St. John’s families spend the most time in front of the television as well as the most time watching TV as a family. However, these are the children who also spend the most time playing outdoors. The test children in Montreal can easily distinguish Quebec content – which is closer to their cultural environment – from American content while identifying with both. Parents in Toronto don’t have much time to spend watching television as a family due to their careers and long commutes but they do favour educational content for their children. Calgary parents – driven by more traditional and conservative values – intervene more frequently in their children’s media consumption than any other parents, which could explain why their kids are the only ones who don’t have TVs in their rooms. And even though television watching is still an important family activity in Vancouver it is often set aside in favour of outdoor activities.
More than just an entertainment tool
The strongest trend to emerge from the 60 hours of research material and CYMS observations is how important and cherished family television watching still is. The study’s authors concluded that TV is like no other medium. Television – unlike new content distribution platforms that isolate users – provides families with an opportunity to put down their tech toys and spend some quality time together. Oftentimes it goes above and beyond its basic entertainment value and becomes a learning tool, presents noteworthy socialization patterns and addresses children’s everyday concerns.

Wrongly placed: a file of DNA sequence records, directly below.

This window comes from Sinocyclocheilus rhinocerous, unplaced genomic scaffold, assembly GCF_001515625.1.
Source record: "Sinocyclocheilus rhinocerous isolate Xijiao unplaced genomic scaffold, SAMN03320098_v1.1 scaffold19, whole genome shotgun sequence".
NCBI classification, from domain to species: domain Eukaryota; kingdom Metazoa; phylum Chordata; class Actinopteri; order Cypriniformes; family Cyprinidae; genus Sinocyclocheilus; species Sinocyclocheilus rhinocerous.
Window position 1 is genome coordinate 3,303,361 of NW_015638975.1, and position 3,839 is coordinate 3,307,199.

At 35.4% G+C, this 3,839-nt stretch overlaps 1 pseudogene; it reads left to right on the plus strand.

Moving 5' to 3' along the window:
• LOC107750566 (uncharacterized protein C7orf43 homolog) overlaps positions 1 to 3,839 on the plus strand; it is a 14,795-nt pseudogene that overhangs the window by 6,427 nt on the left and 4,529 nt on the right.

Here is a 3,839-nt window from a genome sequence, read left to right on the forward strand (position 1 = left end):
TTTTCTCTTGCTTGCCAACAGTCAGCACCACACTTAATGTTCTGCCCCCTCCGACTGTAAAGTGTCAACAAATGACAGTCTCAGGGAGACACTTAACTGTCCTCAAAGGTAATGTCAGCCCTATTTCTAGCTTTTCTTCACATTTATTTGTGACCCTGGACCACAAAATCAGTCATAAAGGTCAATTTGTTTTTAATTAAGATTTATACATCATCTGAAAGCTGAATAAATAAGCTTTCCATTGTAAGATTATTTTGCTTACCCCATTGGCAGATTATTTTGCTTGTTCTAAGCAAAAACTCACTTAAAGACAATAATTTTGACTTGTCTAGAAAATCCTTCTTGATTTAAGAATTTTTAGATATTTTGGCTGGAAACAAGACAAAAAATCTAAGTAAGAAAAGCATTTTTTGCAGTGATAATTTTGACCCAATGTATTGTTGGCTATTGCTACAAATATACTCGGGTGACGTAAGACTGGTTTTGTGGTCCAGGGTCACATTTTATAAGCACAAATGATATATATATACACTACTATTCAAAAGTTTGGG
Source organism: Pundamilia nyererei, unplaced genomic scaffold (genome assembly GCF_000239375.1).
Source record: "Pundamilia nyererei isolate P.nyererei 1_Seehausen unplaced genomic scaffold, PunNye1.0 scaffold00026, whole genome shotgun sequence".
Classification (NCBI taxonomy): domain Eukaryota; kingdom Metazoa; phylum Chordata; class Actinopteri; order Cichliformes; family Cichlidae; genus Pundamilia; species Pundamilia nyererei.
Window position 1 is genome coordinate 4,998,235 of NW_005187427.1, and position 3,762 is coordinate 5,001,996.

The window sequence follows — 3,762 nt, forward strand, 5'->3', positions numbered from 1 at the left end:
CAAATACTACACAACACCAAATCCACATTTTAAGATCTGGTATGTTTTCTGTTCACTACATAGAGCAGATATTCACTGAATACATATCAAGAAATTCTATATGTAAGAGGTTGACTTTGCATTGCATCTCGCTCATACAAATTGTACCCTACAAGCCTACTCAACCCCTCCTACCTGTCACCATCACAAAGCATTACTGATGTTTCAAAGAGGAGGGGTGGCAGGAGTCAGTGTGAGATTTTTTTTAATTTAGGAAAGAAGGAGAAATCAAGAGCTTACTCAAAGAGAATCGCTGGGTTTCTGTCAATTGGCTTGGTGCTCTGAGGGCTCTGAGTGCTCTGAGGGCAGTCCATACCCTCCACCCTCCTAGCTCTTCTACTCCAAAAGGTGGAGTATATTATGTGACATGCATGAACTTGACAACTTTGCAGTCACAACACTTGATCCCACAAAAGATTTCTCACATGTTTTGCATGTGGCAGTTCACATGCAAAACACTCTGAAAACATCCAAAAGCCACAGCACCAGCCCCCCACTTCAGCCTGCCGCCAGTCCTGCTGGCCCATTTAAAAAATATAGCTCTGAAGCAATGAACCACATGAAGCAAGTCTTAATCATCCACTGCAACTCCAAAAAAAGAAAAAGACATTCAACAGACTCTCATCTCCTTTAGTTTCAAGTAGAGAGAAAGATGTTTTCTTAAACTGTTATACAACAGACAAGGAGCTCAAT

The study stated that television plays a key role in maintaining our national identity. CYMS researchers advise local producers to spark and sustain tween interest in quality Canadian programming during this pivotal time in their lives.